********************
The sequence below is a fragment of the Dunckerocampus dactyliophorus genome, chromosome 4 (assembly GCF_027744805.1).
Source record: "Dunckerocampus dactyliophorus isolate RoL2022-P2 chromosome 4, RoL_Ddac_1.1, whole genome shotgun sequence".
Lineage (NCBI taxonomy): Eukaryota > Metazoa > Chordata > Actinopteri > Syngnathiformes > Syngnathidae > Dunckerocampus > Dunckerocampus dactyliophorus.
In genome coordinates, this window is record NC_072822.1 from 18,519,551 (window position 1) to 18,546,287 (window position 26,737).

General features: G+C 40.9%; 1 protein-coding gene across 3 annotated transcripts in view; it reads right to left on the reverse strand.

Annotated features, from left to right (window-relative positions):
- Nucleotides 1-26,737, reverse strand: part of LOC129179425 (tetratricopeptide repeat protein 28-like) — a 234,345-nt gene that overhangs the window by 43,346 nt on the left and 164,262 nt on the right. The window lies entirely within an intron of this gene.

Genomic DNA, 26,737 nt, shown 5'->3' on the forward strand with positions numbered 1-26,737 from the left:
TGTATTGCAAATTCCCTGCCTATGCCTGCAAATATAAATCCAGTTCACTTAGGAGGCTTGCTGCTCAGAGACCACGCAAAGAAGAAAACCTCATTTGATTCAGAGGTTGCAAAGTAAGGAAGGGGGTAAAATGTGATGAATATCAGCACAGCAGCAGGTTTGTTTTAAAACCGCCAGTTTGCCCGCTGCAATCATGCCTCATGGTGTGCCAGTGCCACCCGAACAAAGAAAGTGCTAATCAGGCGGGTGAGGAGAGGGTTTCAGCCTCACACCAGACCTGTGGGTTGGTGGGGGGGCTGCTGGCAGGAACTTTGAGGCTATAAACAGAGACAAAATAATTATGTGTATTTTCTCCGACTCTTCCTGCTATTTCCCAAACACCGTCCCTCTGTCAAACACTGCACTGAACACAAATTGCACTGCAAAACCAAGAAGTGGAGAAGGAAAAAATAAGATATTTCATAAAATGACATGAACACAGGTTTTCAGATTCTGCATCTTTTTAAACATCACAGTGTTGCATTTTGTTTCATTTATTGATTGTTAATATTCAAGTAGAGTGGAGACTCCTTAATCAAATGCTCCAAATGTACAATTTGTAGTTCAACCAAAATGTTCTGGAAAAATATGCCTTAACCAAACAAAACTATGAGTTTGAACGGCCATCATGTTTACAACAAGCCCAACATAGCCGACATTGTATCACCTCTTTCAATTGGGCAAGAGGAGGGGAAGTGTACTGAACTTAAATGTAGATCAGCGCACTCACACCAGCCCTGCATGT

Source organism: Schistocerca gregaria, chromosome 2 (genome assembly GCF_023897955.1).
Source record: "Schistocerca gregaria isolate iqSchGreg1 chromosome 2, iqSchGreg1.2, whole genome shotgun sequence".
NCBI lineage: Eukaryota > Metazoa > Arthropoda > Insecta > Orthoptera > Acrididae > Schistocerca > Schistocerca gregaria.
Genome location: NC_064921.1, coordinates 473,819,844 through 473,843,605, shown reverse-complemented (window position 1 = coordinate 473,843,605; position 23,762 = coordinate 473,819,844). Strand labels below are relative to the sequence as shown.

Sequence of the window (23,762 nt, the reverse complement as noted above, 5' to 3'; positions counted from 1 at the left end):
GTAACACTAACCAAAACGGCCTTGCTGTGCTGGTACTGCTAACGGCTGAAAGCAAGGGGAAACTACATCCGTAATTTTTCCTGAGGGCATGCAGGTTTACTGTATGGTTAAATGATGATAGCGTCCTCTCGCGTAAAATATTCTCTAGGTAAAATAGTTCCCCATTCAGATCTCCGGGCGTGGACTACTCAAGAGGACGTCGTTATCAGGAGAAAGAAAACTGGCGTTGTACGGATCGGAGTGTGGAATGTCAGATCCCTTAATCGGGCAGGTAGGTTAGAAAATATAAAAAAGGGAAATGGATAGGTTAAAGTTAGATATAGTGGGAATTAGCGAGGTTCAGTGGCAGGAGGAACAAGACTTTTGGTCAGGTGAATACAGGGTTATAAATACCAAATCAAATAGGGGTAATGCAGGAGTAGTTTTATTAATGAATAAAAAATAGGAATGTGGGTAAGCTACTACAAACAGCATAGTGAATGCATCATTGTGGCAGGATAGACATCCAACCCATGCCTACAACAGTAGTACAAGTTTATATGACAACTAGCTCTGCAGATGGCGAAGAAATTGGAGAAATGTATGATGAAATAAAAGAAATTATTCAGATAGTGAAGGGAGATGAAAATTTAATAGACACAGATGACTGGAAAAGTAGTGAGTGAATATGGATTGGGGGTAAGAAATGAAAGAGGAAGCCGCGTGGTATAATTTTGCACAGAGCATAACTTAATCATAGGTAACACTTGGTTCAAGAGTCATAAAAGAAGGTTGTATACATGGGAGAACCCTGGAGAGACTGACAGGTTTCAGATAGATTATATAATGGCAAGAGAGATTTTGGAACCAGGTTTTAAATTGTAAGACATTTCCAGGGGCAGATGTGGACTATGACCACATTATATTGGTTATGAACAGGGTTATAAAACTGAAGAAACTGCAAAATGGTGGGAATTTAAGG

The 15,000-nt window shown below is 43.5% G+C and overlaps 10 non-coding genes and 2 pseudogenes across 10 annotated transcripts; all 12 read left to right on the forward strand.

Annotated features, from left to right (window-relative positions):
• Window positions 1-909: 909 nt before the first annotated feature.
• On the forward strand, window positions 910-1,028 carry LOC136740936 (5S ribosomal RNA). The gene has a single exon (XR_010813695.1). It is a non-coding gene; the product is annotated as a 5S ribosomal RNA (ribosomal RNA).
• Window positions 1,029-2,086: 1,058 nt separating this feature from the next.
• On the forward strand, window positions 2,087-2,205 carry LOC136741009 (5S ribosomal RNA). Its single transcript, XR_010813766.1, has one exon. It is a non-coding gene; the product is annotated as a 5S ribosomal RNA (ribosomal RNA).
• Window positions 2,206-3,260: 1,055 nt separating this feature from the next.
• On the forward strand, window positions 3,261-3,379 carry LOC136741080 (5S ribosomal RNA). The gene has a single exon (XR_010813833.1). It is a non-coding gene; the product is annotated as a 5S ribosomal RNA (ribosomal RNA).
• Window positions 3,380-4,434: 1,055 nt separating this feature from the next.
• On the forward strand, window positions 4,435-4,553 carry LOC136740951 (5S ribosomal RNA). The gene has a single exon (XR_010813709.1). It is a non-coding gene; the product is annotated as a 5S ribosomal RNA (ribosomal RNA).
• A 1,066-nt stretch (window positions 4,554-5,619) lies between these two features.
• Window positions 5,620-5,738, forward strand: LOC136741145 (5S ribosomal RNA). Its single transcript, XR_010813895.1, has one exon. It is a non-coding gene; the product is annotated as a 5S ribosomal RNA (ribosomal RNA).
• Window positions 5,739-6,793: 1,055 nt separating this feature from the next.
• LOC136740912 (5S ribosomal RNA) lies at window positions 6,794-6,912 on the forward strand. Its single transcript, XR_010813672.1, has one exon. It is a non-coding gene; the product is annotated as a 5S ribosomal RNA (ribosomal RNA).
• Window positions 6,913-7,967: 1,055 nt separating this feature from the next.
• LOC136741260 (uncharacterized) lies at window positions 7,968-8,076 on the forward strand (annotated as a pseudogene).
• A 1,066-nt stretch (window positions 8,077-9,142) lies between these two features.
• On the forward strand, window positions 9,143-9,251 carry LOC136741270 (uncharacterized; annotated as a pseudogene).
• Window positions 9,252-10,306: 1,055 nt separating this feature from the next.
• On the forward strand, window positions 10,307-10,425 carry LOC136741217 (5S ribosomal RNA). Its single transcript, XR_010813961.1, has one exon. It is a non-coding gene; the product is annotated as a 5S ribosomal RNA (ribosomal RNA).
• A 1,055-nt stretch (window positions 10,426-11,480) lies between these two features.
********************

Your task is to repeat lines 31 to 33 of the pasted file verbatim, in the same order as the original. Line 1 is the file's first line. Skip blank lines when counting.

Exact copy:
• LOC136741260 (uncharacterized) lies at window positions 7,968-8,076 on the forward strand (annotated as a pseudogene).
• A 1,066-nt stretch (window positions 8,077-9,142) lies between these two features.
• On the forward strand, window positions 9,143-9,251 carry LOC136741270 (uncharacterized; annotated as a pseudogene).